Other languages of instruction: Catalan, Spanish
The course Protein and Genetic engineering focuses on how genetic editing strategies can be employed to obtain a desired protein or functional effect. It will start with the principal molecular biology dogma, deepen towards (epi)genetic regulation, protein creation and protein interactions. The second part of the course focuses on DNA detection and editing laboratory techniques, and how biomaterials are offering new strategies with Bioengineering purposes.
The student should have successfully completed the subject of Cellular and Molecular Biology I and II
- To understand basic and advanced genetic regulation
- To understand protein generation and protein engineering strategies
- To familiarize with protein databases and protein analysis software
- To know the DNA detection and gene editing laboratory techniques
- To know new advancements concerning biomaterials and genetic/protein delivery strategies
- CB1 - Students must demonstrate that they have and understand knowledge in an area of study based on general secondary education. This knowledge should be of a level that, although based on advanced textbooks, also includes some of the cutting-edge elements from their field of study.
- CB2 - Students must know how to apply their knowledge to their work or vocation in a professional way and have the competences that are demonstrated through the creation and defence of arguments and the resolution of problems within their field of study.
- CB3 - Students must have the ability to bring together and interpret significant data (normally within their area of study) and to issue judgements that include a reflection on important issues that are social, scientific or ethical in nature.
- CB4 - Students can transmit information, ideas, problems and solutions to specialist and non-specialist audiences.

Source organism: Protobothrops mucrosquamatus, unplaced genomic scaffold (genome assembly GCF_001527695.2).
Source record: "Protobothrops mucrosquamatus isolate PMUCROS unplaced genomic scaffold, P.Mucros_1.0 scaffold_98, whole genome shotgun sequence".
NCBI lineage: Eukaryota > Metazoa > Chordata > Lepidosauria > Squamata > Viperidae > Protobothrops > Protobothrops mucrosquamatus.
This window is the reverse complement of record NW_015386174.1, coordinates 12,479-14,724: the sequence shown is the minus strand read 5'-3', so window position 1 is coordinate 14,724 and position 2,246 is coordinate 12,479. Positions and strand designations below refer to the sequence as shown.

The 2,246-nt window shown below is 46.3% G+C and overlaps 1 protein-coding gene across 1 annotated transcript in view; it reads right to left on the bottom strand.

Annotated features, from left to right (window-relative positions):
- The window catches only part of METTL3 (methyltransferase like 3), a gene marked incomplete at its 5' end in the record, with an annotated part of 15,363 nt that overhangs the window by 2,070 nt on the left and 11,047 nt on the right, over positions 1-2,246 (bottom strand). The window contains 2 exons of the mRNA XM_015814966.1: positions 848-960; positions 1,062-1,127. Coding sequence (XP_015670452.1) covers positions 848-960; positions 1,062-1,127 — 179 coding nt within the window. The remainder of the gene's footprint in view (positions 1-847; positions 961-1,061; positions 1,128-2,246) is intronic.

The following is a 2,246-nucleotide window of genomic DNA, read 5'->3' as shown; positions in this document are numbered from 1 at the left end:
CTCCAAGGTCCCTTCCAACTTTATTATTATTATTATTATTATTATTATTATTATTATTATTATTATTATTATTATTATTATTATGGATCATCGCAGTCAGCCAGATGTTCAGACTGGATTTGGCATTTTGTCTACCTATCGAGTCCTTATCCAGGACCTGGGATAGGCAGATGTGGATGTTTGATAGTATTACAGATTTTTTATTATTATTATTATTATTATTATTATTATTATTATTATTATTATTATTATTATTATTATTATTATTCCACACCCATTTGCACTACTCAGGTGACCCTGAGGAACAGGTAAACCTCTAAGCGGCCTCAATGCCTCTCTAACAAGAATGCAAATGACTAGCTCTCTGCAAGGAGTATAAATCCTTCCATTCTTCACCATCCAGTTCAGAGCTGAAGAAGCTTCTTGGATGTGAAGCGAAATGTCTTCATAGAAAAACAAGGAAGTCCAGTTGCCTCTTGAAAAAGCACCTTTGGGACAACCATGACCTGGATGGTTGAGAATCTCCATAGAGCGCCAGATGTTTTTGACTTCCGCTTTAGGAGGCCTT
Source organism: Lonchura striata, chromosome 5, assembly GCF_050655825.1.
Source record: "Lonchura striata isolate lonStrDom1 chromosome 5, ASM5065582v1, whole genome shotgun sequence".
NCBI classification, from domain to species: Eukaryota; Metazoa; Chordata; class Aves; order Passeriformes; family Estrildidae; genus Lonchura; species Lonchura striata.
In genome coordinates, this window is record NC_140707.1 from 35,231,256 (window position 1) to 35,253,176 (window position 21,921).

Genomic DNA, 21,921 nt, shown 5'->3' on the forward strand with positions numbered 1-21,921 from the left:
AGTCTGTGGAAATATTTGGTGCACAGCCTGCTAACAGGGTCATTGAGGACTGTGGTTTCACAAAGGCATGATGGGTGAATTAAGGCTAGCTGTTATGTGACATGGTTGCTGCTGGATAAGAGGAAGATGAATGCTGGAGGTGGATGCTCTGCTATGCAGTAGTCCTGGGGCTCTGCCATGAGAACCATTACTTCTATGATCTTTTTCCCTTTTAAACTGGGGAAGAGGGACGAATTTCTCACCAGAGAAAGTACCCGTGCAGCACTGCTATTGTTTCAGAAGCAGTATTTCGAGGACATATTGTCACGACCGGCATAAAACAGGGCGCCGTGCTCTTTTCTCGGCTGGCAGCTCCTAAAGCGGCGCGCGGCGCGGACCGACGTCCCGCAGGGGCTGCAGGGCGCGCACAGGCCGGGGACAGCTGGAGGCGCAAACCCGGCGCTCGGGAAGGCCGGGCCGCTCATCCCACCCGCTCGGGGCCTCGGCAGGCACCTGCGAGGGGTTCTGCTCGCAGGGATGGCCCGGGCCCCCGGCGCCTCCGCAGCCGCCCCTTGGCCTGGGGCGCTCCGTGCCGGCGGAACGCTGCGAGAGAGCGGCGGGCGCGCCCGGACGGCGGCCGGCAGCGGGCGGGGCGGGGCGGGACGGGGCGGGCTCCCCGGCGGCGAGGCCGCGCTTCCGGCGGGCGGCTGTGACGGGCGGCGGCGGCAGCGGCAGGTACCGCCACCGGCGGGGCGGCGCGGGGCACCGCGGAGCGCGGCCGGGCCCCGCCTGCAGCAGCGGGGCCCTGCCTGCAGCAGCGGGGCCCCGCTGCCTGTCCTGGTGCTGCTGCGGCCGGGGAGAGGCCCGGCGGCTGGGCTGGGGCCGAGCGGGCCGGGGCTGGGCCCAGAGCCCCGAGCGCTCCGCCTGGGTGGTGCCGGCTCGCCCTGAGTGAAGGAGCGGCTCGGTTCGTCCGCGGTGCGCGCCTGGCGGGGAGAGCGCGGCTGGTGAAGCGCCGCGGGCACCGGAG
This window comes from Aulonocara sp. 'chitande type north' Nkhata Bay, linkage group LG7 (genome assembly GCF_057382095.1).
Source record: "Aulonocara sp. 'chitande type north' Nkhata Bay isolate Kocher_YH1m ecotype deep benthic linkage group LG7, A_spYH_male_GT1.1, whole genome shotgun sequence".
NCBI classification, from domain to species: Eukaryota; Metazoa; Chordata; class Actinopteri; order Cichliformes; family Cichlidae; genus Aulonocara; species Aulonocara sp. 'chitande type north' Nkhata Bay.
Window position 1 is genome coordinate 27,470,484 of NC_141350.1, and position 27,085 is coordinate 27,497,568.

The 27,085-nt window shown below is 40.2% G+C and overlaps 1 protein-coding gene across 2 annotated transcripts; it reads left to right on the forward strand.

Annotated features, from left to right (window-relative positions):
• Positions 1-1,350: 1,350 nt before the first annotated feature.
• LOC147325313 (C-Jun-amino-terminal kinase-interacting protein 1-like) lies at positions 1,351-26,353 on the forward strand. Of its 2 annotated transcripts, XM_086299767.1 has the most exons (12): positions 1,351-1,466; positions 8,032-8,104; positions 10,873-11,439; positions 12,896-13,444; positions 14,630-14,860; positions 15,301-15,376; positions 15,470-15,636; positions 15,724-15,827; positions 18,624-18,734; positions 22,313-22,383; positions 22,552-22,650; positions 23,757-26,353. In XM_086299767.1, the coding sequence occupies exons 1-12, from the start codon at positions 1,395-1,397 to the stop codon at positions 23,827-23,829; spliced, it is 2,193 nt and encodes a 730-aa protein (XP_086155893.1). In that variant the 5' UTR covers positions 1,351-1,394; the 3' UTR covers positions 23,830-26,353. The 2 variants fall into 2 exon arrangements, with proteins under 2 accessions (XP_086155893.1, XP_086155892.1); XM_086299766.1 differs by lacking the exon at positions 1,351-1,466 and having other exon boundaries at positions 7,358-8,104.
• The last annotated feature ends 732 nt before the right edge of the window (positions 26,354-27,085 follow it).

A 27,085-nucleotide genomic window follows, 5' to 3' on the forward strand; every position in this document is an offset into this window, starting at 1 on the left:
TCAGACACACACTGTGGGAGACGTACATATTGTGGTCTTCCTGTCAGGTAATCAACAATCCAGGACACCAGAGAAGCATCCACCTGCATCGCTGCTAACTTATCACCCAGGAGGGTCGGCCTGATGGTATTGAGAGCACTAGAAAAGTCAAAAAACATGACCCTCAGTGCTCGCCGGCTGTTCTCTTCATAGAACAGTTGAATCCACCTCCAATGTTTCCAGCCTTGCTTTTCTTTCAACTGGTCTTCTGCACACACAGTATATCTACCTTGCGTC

- CE17 - To be able to identify the engineering concepts that can be applied in the fields of biology and health.
- CE19 - To know how to select and apply material based on its properties and electric, magnetic, mechanical and chemical behaviour
- CE21 - The ability to understand and apply biotechnological methodologies and tools to research, as well as to the development and production of products and services.
- CE6 - To incorporate the foundations of science and materials technology, while taking into account the relationship between microstructure, synthesis or process and the properties of materials.
- CE7 - To know how to recognise anatomy and physiology when applied to the structures Bioengineering involves.
- CG10 - To know how to work in a multilingual and multidisciplinary environment.
- CG3 - To be able to learn new methods and theories and be versatile so as to adapt to new situations.
- CG4 - To resolve problems based on initiative, be good at decision-making, creativity, critical reasoning and communication, as well as the transmission of knowledge, skills and prowess in the field of Bioengineering
- CG7 - To analyse and evaluate the social and environmental impact of technical solutions
- CT3 - To know how to communicate learning results to other people both verbally and in writing, and well as thought processes and decision-making; to participate in debates in each particular specialist areas.
- CT5 - To use information sources in a reliable manner. To manage the acquisition, structuring, analysis and visualisation of data and information in your specialist area and critically evaluate the results of this management.
- CT6 - To detect gaps in your own knowledge and overcome this through critical reflection and choosing better actions to broaden your knowledge.
- CT7 - To be fluent in a third language, usually English, with a suitable verbal and written level that is in line with graduate requirements.
Finalizing this course, the student will be able to:
- Interpret genetic engineering strategies for clinical purposes
- Design their own DNA editing strategy to obtain a desired protein
- Interpret protein-protein interactions and how mutations affect them